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Hill Farming

Sticky Situation!

We have a decrepit apple tree — the sheep barked it, a hedge has swamped it, it has die-back and more lichen than leaves and has produced about ten apples in as many years — until this year.

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It still doesn’t look very healthy but, by God, this has been a good year for apples!

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A fraction of the crop.

Trouble is everyone has had an exceptional year — Alan was bemoaning this fact at the pub and the fact that we no longer had a cider press (actually that was a huge relief — we are trying to cut down.)

Next day a friend arrived with, guess what!

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State of the art cider apple masher and…

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Cider Press!

It takes a lot of apples and a lot of mashing and pressing to produce a gallon of cider.  We’ve got through about 200 pounds of apples.

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The kitchen is now full of demi-johns bubbling away — it smells like a real farmhouse kitchen and everything is sticky!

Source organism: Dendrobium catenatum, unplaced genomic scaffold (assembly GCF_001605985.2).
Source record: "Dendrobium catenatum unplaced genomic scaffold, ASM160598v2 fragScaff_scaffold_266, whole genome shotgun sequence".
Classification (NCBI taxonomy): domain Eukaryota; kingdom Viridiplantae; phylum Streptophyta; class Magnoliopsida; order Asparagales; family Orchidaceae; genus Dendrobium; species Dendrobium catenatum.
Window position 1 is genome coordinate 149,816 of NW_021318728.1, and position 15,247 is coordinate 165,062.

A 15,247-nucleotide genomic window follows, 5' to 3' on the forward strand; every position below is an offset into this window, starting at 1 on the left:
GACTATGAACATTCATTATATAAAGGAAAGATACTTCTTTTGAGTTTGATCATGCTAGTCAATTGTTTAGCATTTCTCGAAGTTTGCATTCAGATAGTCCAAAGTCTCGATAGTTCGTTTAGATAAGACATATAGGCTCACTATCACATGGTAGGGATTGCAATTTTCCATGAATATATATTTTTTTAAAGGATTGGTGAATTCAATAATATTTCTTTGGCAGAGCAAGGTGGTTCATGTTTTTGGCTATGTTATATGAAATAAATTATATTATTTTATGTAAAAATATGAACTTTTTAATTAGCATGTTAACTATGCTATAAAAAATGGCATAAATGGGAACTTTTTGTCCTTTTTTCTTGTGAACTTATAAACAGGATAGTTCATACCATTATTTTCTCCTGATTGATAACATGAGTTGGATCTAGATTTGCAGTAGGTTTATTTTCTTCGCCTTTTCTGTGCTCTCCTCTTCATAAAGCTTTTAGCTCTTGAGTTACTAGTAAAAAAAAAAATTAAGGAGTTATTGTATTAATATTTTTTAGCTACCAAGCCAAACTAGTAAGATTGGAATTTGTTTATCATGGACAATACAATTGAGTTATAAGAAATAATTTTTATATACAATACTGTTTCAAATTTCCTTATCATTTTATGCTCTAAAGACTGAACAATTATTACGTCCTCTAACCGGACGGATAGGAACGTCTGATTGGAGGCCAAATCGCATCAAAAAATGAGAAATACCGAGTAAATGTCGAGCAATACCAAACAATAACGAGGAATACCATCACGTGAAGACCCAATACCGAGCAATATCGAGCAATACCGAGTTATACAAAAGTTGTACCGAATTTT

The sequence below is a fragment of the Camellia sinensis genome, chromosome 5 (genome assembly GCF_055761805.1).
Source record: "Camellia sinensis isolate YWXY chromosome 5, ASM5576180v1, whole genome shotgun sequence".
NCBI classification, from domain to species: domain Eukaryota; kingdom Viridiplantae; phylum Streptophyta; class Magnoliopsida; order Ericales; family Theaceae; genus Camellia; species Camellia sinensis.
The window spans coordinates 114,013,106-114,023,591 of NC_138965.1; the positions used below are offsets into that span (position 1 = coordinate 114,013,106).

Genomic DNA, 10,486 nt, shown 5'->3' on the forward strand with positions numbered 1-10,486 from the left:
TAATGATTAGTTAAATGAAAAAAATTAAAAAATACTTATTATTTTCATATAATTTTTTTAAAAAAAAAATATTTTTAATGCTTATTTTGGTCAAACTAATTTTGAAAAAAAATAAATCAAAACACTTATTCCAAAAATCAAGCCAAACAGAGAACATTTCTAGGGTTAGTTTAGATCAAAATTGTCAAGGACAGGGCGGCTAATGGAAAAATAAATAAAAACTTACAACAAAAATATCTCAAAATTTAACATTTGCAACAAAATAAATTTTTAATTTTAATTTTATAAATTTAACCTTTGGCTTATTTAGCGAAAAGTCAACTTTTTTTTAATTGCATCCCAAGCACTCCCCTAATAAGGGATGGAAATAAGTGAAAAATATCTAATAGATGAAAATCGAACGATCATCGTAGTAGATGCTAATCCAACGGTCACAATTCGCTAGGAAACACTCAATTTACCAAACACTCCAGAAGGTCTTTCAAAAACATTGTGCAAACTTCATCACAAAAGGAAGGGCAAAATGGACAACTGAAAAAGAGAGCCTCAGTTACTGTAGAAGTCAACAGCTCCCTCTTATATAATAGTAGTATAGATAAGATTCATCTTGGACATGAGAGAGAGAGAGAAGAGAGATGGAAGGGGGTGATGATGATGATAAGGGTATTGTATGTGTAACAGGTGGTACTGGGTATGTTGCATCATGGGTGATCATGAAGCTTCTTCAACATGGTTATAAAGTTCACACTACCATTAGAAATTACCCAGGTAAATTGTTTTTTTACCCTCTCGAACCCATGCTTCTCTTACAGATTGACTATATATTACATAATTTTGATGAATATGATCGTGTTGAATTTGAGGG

I don’t think I can face bottling it so we will have to rack it off (to remove the sediment) and insert bungs into the big jars — that will mean we have to drink it a gallon at a time — Happy days!

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Hill Farming, seasons, Wales

Before the Storm

It’s a misty autumn morning with dew on the pasture where Aby is getting to know her new companion.

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The other sheep (including her old friend Twts) have gone to meet the ram.  Aby, who had retired from lambing, has a new friend to keep her company  — no sheep is happy to be alone (although this particular, hand reared one might well prefer to be back in the kitchen with the dog and me).

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That’s why she looks so grumpy — to top it all, the new friend (who is very undersized) is getting extra rations which is very irritating to Aby who is on a diet!  New ewe lamb who is from a neighbour’s farm, is still nameless but was an orphan like Aby, so is very bold with humans but still not at ease with Pedro, the dog.  She stamps her feet in an unfriendly way when he comes near — it’s early days.